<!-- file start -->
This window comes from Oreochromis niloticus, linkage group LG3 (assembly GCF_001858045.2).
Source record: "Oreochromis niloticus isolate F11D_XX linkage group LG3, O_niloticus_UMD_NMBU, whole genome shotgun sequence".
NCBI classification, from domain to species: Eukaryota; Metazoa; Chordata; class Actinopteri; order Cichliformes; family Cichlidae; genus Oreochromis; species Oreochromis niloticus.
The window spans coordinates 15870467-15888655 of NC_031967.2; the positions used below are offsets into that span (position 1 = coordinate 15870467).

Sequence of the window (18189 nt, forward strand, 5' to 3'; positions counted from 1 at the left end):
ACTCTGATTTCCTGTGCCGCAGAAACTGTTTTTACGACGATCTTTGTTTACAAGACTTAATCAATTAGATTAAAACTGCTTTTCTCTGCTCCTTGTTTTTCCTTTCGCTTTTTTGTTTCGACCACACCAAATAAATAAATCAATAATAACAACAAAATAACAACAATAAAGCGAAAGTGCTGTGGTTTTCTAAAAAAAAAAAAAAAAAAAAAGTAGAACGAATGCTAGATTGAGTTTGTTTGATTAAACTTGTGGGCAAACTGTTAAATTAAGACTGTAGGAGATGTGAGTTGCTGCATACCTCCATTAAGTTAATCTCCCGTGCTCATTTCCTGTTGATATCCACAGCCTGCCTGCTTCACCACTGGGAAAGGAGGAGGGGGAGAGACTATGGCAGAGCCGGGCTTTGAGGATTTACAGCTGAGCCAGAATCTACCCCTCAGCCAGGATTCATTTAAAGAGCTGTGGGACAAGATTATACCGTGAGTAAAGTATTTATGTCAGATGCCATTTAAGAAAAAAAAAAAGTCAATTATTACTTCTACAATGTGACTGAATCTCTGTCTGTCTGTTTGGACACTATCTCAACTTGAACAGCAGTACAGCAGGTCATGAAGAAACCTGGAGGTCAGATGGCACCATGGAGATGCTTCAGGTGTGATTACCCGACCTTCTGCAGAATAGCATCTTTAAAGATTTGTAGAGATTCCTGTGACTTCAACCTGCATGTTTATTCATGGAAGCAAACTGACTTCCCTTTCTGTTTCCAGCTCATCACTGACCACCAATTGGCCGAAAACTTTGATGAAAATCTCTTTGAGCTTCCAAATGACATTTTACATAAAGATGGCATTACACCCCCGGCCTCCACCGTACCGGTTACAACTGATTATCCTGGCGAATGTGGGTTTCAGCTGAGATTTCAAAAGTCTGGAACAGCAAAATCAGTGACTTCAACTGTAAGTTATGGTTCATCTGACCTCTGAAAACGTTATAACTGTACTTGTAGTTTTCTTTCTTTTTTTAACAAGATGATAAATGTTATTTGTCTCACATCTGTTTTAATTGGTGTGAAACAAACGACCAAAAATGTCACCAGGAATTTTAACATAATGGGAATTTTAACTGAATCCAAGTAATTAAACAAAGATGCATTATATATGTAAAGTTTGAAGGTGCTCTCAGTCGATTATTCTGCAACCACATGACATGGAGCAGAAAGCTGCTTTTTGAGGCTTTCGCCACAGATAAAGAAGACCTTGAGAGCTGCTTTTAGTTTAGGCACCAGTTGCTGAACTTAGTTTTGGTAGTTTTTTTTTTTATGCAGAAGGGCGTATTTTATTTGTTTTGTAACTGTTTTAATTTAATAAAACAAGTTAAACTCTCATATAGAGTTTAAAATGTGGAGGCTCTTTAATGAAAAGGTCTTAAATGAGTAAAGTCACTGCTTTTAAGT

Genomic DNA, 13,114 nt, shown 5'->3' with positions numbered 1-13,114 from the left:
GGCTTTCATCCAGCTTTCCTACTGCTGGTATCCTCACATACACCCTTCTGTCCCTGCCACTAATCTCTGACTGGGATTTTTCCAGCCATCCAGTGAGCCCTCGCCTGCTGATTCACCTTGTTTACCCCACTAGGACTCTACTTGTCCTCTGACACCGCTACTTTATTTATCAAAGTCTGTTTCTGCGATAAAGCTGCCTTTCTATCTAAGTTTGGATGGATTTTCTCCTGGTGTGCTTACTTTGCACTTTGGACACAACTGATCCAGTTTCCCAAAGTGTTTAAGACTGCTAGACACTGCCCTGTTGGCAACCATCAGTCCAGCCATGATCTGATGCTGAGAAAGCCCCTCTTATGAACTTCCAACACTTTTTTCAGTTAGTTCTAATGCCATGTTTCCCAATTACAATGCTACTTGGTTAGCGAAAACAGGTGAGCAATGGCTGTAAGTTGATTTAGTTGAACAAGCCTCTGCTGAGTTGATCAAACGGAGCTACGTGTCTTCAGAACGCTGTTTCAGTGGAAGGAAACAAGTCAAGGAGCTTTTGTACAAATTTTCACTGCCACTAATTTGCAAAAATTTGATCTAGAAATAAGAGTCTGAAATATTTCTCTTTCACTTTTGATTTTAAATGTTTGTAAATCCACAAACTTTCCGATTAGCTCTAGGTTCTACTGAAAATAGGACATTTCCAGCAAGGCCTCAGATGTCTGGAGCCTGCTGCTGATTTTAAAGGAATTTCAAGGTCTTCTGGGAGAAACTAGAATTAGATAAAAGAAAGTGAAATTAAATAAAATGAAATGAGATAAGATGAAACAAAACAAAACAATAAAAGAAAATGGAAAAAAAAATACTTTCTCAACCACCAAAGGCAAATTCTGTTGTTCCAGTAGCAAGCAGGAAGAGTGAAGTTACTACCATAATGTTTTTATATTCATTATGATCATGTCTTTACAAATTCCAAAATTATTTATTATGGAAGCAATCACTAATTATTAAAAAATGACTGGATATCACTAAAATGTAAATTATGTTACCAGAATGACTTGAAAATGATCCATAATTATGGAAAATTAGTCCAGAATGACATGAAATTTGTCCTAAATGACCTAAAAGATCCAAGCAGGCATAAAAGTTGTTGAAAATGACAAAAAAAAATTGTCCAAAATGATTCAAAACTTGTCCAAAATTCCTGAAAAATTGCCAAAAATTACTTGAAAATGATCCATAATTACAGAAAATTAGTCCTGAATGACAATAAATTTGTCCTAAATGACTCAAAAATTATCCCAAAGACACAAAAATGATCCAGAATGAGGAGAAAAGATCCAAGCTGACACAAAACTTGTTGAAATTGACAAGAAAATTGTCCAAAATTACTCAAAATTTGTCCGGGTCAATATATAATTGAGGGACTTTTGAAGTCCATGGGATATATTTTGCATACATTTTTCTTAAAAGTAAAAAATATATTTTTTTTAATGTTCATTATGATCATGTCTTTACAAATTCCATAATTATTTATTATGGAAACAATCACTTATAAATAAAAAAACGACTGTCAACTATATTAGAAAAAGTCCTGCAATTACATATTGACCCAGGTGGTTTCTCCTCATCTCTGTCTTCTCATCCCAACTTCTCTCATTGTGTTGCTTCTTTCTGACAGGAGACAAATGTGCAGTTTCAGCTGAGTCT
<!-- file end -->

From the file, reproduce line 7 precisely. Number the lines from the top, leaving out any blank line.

Genomic DNA, 13,114 nt, shown 5'->3' with positions numbered 1-13,114 from the left: